The answer appeared before me when I passed under a stone arch and climbed stone steps…to stand at the edge of a stone city of the dead.  This was Pere La Chaise Cemetery.  It is the resting place for thousands of French, notable and unknown.  But the visitors come here to gaze upon the stone and marble slabs of the famous.  Here lies the mortal remains of Chopin, Collette, Jim Morrison, Piaf, Poulenc, Moliere, Victor Noir, Marcel Marceau, Abelard and Heloise, Proust, Oscar Wilde, Yves Montand, Bizet, Dore, Trujillo, Gertrude Stein, Alice B. Toklas, Sarah Bernhardt, Isadora Duncan, Delacroix and Rossini.  This is just a partial list.  You won’t find many Captains of Industry or the Super Rich who have left no legacy.  No, this cemetery has more than it’s fair share of the artistic souls.

I stood by Piaf’s marble stone and, in my head, sang “Non je ne regrette rein.”

I placed a tiny yellow flower on Proust’s grave.

I read Francois Villon to my wife while looking at the two effigies of Abelard and Heloise.

I stood by Jim Morrison’s grave and felt the waste of a life.

None of these beautiful and artistic people really wanted to die.  I hope they didn’t.  Because as tortured as life is, it’s only a waiting game.

I don’t wanna die

I sometimes wish I was never born at all

Nothing really matters,

Anyone can see,

Nothing really matters,

Nothing really matters, to me.

I walked the avenues of this necropolis and I began to fear death less.  These sensitive souls wait in peace.  If Proust can lay there, if Piaf can rest here…then there’s hope for the likes of me.

Nothing matters…everything matters…to me.

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Tomb of Abelard and Heloise

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Monument for Jim Morrison

Piaf

 

 

 

 

 

 

 

 

 

 

Edith Piaf

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Shaded walkway among the crypts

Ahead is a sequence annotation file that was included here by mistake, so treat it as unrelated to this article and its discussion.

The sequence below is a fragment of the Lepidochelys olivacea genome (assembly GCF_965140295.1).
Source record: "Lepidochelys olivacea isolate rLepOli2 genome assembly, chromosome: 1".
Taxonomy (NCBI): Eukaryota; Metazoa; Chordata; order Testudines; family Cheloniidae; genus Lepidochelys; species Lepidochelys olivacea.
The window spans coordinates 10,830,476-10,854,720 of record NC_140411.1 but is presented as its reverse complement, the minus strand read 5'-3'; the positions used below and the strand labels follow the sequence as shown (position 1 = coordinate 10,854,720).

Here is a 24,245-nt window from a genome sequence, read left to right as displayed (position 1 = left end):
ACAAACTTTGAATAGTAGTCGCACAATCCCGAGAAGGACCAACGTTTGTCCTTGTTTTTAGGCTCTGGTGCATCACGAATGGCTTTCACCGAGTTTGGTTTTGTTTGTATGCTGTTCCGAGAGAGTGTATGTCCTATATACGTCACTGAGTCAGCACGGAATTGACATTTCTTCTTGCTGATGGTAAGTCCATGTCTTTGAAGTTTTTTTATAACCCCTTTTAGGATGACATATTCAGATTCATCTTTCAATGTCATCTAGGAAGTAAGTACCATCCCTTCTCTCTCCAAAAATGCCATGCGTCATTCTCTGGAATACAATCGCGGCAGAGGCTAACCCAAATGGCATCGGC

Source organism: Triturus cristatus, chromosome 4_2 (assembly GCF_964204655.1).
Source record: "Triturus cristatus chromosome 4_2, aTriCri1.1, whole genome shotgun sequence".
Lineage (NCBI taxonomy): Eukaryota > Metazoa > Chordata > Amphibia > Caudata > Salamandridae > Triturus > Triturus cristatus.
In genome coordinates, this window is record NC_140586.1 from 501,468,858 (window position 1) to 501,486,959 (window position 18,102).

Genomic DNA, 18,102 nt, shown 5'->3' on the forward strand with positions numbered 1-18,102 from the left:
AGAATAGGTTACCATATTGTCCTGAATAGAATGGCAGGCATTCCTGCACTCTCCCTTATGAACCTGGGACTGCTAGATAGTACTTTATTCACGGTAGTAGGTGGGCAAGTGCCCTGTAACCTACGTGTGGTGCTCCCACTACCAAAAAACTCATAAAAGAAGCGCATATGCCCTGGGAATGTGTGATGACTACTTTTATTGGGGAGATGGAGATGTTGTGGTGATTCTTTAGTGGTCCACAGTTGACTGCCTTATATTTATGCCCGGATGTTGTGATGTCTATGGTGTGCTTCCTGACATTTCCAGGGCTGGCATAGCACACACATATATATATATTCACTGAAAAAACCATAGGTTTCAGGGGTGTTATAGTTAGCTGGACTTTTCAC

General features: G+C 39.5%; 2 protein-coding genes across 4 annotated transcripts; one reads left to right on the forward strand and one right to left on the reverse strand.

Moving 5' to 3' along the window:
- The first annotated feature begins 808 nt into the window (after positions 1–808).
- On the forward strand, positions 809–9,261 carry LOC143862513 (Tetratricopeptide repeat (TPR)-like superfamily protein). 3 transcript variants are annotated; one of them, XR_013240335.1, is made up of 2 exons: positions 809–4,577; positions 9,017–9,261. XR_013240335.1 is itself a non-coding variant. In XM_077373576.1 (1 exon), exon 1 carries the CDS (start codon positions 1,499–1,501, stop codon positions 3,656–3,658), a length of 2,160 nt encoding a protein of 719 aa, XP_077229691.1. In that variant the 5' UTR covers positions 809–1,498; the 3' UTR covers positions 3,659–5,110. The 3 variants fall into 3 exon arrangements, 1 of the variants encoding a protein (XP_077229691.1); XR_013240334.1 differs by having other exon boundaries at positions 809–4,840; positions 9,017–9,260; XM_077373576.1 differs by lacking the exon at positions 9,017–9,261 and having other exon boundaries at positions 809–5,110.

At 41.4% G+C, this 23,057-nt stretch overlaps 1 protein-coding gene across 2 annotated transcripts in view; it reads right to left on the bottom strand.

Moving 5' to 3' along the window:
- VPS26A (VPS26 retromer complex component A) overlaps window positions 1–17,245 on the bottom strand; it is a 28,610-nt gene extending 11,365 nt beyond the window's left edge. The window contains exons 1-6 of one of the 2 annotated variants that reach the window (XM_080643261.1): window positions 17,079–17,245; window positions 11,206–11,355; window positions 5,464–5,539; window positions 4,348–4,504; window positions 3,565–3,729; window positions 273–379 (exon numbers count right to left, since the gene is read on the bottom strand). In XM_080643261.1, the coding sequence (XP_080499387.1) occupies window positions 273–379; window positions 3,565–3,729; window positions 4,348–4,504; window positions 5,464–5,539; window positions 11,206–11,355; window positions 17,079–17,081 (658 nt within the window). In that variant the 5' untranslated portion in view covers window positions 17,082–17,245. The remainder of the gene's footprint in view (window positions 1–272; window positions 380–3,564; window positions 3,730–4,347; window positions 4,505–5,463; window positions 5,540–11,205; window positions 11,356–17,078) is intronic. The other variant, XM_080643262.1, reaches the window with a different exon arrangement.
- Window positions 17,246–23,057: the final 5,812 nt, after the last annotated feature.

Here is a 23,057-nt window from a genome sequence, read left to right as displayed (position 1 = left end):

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It’s easy to get lost here.

Grief

Grief…plain and simple

Low Tide at Mont Saint-Michel

There was a time when you needed to watch the rising sea water if you found yourself on the Mount of St. Michael.  The abbey and village were situated on the tidal flats of the second largest bay in the world, off the coast of Brittany.  You would cross to the abbey during low tide, but when the twice daily water level change took place, you were stuck.  I know.  I remember the days when all this was true.  As a teenager, sitting in the library of my high school, I ran across a travel photo of this most beautiful place.  I read about the tides and I thought what a really interesting experience that was…being isolated by the sea on a cone-shaped island.  I knew I had to see this place for myself.  This I did, several decades ago.  And, now, here I stood once again…but the ‘forced exile’ of the tides had been tamed. They had constructed a causeway and now were putting the finishing touches on a new bridge to the Mont.  No longer was the pull of the moon to be a factor in your staying there.  You can leave whenever you’d like.

Oddly, this new construction made me sad.  I liked the idea of being dependent on the forces of nature to determine some of my life.  I don’t want the world made totally ‘person-proofed’.

You don’t have to watch the sea anymore.  You just have to hope a parking spot is available.

You enter the ancient gate of the village.  After crossing over a drawbridge, you find that you are standing at the foot of a long narrow ‘street’ that winds its way to the Abbey.  This is not strictly a street as there are no cars allowed here.  You must walk the winding path, lined with shops, bistros, restaurants, tourist traps and climb the seemingly endless steps.

There is evidence that the Mount was occupied in 708 AD.  During the Hundred Years War, the Abbey was begun by the Benedictines and used as a stronghold.  The fortress has withheld numerous attacks by the English and has become a symbol of the French who held it for so many years.